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All advisors have heard the adage, “Sell in May and go away.” While it may have rung true in the past—and while current macro economic issues are causing investors to pull back—there are still opportunities.

Seasonal trading trends are certainly a concern. But Colum McKinley, vice president of equities at CIBC Asset Management and manager of the Renaissance Canadian Core Value Fund, says they should focus instead on the long-term. Don’t let clients’ emotions guide their decisions; it’s your job to provide a sober, consistent and objective view of the market.

“Advisors should also take advantage of volatility in the marketplace,” adds McKinley, “and help clients buy good stocks at attractive prices.

“Volatility and economic issues occur year-round, and professionals should be [aware of but] indifferent to market headlines.”

Read: Help clients avoid knee-jerk investment decisions

McKinley has consistently seen opportunities to deploy capital in the current marketplace. He also continues to accumulate positions in companies his firm has held over the long-term.

“As others sell their stock due to their anxiety over market headlines, advisors have the opportunity of adding to their clients’ positions in high-quality companies,” he says.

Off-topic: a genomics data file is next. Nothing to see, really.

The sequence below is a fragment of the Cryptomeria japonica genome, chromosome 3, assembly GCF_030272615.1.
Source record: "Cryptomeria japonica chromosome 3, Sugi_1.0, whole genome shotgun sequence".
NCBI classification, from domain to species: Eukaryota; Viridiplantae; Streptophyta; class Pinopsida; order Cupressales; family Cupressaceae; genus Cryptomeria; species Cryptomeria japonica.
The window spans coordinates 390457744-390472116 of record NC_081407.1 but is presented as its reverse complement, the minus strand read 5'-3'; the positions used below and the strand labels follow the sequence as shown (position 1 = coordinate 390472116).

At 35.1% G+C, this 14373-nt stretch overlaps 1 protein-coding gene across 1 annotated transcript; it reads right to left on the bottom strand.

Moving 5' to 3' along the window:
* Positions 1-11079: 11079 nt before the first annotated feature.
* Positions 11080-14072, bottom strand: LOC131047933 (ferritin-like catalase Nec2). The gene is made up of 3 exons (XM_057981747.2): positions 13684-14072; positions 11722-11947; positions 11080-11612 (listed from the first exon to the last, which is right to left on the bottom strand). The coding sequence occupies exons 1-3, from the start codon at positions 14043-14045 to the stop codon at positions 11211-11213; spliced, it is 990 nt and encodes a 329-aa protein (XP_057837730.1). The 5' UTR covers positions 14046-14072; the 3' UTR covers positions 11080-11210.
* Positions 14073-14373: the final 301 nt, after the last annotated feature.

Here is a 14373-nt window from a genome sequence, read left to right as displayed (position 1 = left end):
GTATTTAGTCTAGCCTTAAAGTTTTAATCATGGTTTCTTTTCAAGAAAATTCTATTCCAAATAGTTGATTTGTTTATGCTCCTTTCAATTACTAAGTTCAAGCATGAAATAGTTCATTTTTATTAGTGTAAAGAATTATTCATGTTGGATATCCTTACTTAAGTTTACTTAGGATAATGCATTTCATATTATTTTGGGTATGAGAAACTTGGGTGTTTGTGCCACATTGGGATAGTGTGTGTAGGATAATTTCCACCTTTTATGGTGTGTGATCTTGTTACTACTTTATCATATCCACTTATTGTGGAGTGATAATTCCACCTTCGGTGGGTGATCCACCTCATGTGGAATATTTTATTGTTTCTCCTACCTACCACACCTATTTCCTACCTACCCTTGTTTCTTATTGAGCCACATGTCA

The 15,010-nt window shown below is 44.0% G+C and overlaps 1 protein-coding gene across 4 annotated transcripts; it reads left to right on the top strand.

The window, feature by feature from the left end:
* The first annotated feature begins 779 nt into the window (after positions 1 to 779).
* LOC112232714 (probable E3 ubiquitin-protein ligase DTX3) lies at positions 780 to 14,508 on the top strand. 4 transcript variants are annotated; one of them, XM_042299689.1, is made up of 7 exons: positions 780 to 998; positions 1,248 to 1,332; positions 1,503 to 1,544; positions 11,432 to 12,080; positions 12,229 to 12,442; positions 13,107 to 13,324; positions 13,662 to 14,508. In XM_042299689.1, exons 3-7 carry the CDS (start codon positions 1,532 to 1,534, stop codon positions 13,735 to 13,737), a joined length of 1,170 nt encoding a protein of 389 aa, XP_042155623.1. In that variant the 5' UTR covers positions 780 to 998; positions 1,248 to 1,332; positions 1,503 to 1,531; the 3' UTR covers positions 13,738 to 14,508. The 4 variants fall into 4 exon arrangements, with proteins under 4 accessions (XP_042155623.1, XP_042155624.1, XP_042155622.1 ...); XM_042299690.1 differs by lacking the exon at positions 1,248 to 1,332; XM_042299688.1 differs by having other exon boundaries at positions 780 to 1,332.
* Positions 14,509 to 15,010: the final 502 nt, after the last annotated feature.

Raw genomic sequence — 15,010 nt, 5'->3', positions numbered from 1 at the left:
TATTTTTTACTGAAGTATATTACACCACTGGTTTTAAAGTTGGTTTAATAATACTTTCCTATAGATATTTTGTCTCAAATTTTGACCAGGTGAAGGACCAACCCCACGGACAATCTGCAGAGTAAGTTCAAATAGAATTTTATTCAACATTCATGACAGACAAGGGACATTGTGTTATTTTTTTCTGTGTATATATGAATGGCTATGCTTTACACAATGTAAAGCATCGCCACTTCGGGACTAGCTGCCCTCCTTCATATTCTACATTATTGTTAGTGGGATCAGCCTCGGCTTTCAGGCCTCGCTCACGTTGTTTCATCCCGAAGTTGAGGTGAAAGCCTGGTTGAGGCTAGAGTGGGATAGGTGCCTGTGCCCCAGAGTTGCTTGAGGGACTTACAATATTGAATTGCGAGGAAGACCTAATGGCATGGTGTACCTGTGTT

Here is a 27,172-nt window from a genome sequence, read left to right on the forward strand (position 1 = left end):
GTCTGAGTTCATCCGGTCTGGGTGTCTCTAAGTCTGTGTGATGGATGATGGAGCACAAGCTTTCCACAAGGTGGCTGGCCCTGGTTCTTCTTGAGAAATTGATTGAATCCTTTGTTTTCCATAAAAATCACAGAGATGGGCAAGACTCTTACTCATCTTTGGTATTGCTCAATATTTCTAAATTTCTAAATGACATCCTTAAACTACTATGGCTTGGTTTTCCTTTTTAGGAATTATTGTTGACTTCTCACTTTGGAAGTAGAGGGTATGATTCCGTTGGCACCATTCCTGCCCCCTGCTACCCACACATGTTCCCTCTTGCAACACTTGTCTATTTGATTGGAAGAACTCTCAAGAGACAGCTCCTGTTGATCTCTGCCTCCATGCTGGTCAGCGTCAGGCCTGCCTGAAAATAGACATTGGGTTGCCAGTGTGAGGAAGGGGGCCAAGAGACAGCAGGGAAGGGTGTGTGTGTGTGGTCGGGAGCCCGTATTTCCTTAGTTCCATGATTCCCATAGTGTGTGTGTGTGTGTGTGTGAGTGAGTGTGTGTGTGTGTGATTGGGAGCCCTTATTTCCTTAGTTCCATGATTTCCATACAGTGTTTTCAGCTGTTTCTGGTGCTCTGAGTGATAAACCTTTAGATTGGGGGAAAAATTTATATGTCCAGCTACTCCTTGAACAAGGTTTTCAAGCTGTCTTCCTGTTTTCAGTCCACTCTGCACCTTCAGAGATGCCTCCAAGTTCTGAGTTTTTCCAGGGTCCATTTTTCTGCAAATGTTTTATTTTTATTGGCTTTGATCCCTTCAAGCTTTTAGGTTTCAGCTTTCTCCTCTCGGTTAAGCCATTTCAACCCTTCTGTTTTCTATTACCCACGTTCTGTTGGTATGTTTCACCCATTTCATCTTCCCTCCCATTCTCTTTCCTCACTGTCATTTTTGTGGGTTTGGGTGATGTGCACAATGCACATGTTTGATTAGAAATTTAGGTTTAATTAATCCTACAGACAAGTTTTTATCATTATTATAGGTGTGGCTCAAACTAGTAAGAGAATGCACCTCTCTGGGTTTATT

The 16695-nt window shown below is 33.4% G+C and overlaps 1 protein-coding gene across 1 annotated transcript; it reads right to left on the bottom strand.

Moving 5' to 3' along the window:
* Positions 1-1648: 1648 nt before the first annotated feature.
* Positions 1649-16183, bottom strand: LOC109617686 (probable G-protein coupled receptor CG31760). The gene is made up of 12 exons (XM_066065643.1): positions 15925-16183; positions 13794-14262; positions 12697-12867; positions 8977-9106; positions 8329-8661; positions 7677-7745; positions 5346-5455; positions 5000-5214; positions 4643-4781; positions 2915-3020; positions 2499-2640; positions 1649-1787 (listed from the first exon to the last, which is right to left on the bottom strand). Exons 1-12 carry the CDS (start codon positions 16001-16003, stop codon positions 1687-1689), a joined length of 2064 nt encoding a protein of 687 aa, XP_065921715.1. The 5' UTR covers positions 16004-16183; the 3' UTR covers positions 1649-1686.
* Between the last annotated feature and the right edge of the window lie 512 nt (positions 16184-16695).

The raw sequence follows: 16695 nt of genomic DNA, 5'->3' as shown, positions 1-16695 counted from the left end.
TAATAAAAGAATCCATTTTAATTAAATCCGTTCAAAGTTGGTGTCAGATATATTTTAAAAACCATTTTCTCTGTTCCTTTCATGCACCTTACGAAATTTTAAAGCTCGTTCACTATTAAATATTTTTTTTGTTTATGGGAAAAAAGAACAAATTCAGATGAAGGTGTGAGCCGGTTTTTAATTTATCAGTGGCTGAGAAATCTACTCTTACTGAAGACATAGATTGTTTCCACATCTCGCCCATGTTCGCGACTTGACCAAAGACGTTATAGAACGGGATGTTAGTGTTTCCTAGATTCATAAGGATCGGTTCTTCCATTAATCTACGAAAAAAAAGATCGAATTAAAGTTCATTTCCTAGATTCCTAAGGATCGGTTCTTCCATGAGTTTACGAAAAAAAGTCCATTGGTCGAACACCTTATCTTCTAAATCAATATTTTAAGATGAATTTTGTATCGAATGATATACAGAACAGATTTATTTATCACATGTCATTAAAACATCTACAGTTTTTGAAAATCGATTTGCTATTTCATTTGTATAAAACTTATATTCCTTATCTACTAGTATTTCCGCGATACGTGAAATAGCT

In his own client portfolios, he’s invested more in Magna, one of the largest auto-parts companies in the world.

In the process of reviewing client portfolios and considering new investments, clients should consider companies with great management teams and attractive pricing. Also, look at the company’s average dividend yields.

Read: Dividend-paying stocks making a comeback

“If you base your decisions on the past or on current market fluctuations, you won’t generate consistent excess returns over the long-term,” says McKinley.

He adds, “This may work in isolated instances but, as a rule, advisors should build, develop and maintain a process based on disciplined value investing. Doing so will generate good and consistent result for your clients.”

Read: Autumn depresses clients and stock markets

Originally published on Advisor.ca

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